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Energy East

Instead of trying to diversify Alberta's economy according to the global markets of the 21st century, Mr. Kenney is trying to find a scapegoat.
As the year draws to a close, it's worth looking back at some of the public policy issues that made headlines over the past 12 months, and that have a good chance of being in the news during the next 12 as well.
As the month of August draws to a close, the National Energy Board (NEB) begins its hearings on the Energy East pipeline project amidst a swirl of controversy. But the most objectionable aspect of the hearings of the NEB is the fact that it is engulfed in a sea of questionable ethical considerations.
Ezra Levant is angry with the NO delivered to Energy East from the 82 mayors of Montreal's Urban Community to TransCanada Pipelines last January, and is accusing Mayor Coderre of favouring "Shariah" petroleum by saying NO to the "ethical" petroleum of Canada. But there is an important major flaw in Mr. Levant's argument.
On the TV news and in newspapers, we have seen that a pipeline, property of Husky Oil, has spilled more than 200,000 litres of petroleum in the North Saskatchewan River. The oil slick is rapidly moving downstream, polluting the river bottom as well as the drinking water of wildlife, livestock and the citizens living in its watershed.
I think I'm reasonably well versed in issues surrounding the Energy East Pipeline, both economic and environmental. But I am struck by how, in any official TransCanada communications about environmental implications of the project, climate change is never mentioned.
President Obama rejected Keystone XL because he was convinced it was not "in the best interest" of his country. Unhappy with this decision, TransCanada Pipelines chose to directly challenge the sovereignty of the government of the United States with this $15-billion lawsuit.
Energy East is more than a mere pipe that transports the product from point A to point B. It is an essential link of the industry. It is clear that Energy East is co-responsible for all the GHG produced by the 1,100,000 barrels that will travel through this pipeline on a daily basis.
Last week marked the 10th anniversary of An Inconvenient Truth, the Al Gore documentary that catapulted climate change onto the global agenda. Here's a quick look at developments over the past decade, both the inconvenient and the convenient.
It sometimes sounds as though pipeline proponents are the true environmentalists among us. Commentary in favour of the pipelines has followed suit with generous explanations of our current needs and the realities of energy consumption. They ask: are opponents of the pipelines in denial about our current reliance on fossil fuels? And if these bleeding hearts do admit that we do need fossil fuels to power our country, are they comfortable importing Saudi oil forever? I believe that such questions willfully miss the point.
The reality is that you can't have a legitimate discussion about the topic of oil without considering the ethics underlying our oil supply. Regardless of branding, ethical sourcing has to be part of the discussion. As a pragmatic environmentalist seeking only to ensure a healthy economy on a healthy planet, I would be remiss if I ignored the topic for such an inane reason.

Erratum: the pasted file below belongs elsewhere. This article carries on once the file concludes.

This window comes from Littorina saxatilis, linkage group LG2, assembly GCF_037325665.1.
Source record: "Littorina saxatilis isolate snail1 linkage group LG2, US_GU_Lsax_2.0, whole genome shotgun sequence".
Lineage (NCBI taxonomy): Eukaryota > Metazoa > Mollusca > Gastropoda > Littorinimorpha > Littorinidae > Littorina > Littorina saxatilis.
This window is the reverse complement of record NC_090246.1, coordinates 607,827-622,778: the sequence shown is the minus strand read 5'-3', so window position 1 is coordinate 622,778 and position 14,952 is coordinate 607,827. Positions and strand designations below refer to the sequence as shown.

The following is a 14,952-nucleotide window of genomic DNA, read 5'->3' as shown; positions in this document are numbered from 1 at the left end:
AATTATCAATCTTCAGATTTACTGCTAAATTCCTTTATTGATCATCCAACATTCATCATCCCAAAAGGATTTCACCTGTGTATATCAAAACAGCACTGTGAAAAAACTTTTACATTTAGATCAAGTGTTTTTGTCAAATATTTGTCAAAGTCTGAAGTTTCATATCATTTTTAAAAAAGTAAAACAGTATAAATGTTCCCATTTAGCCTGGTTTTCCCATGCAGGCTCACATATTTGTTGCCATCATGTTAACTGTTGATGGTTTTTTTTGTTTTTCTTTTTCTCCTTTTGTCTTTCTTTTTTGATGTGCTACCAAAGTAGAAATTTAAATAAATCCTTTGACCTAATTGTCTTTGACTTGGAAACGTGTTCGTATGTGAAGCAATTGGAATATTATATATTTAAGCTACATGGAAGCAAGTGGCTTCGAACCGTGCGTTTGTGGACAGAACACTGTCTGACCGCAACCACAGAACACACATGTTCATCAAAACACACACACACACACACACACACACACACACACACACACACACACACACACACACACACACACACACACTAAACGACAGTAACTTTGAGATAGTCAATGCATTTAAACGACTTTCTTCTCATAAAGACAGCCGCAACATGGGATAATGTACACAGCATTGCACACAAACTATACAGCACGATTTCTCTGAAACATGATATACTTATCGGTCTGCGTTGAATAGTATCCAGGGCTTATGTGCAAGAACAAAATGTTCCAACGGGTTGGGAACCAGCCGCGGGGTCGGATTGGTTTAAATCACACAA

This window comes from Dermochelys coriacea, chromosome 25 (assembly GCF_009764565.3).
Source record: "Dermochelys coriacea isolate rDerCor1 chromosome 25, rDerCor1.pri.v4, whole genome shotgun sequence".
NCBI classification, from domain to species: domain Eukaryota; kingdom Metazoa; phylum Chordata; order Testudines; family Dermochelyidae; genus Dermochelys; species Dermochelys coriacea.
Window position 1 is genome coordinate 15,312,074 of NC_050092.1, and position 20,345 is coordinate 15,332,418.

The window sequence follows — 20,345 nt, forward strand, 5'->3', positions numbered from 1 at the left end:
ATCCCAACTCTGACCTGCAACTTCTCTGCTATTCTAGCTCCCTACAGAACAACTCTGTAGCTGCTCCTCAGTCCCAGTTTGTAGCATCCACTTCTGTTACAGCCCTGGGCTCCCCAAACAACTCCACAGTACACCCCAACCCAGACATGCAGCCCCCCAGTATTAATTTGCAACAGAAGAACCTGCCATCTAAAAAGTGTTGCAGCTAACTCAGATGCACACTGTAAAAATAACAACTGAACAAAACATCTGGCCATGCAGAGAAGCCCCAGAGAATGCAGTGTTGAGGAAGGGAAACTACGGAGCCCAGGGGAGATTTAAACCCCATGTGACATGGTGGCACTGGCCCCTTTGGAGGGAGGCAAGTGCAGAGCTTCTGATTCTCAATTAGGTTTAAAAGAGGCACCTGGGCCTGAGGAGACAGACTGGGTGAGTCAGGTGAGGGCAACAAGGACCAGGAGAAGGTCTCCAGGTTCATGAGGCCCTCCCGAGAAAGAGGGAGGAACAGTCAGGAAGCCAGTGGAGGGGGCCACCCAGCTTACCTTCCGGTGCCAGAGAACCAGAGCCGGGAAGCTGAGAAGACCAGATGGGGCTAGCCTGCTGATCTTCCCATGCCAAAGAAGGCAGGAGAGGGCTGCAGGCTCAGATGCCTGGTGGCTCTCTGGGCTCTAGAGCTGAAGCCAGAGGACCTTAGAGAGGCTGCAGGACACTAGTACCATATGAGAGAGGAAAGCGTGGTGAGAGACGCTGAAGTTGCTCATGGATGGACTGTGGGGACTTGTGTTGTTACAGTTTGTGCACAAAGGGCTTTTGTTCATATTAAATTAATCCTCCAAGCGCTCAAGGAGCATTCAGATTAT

In the beginning of the 21st century, should Canada, an industrial nation of the G8, have a diversified, knowledge-based economy? Or will we allow ourselves to again become a ''company town," an economic dinosaur at the mercy of the price fluctuations of the market?
Raising the minimum wage, diversifying Alberta's economy and supporting working people have my full support, but I'm sorry Premier Notley, I just can't get behind you on pipelines. New pipelines aren't good for the environment, they aren't good for the climate, and I'm sorry, but they aren't good for working people or good governance, either.
Two degrees is the absolute red line that scientists say the world must not pass if we are to have any chance of stopping a growing climate crisis before it spins beyond our control. The 2-degree mark was only breached temporarily but it is a worrying sign that everyone, especially our elected leaders, need to pay attention to.
Several municipal leaders in the Greater Montreal area have already deemed the pipeline too environmentally risky.
There is a catechism of the fossil fuel industry, with oft-repeated claims that seem by repetition to escape examination. Peter MacKay's recent opinion piece on pipelines was a veritable greatest hits compilation of such claims. He writes that "pipelines are by far the safest means of transporting oil." The first muddying of facts is the notion that we are talking about shipping oil. All the current pipeline proposals, including Energy East, are primarily about shipping unprocessed bitumen. Bitumen is in a pre-crude state and can only be casually referenced as "oil" if one accepted the idea that grain should be referred to as "croissants" when discussing markets.
When Mayor Denis Coderre, the spokeman of the 82 municipalities of Montreal 's Urban Community, said "no" to TransCanada's Energy East pipeline, there was an uproar in Western Canada. Many, including Premier Brad Wall and Rick Mercer made wild accusations, saying this was a national unity question.
When TransCanada first announced its 4400km Energy East pipeline project from Alberta to Saint John, the spin was all about nation-building. This spin is dependent on the idea that Energy East will see crude produced in the Prairies replace so-called foreign imports to Atlantic Canada.
The prime minister's "absolutely" answer in October comes back.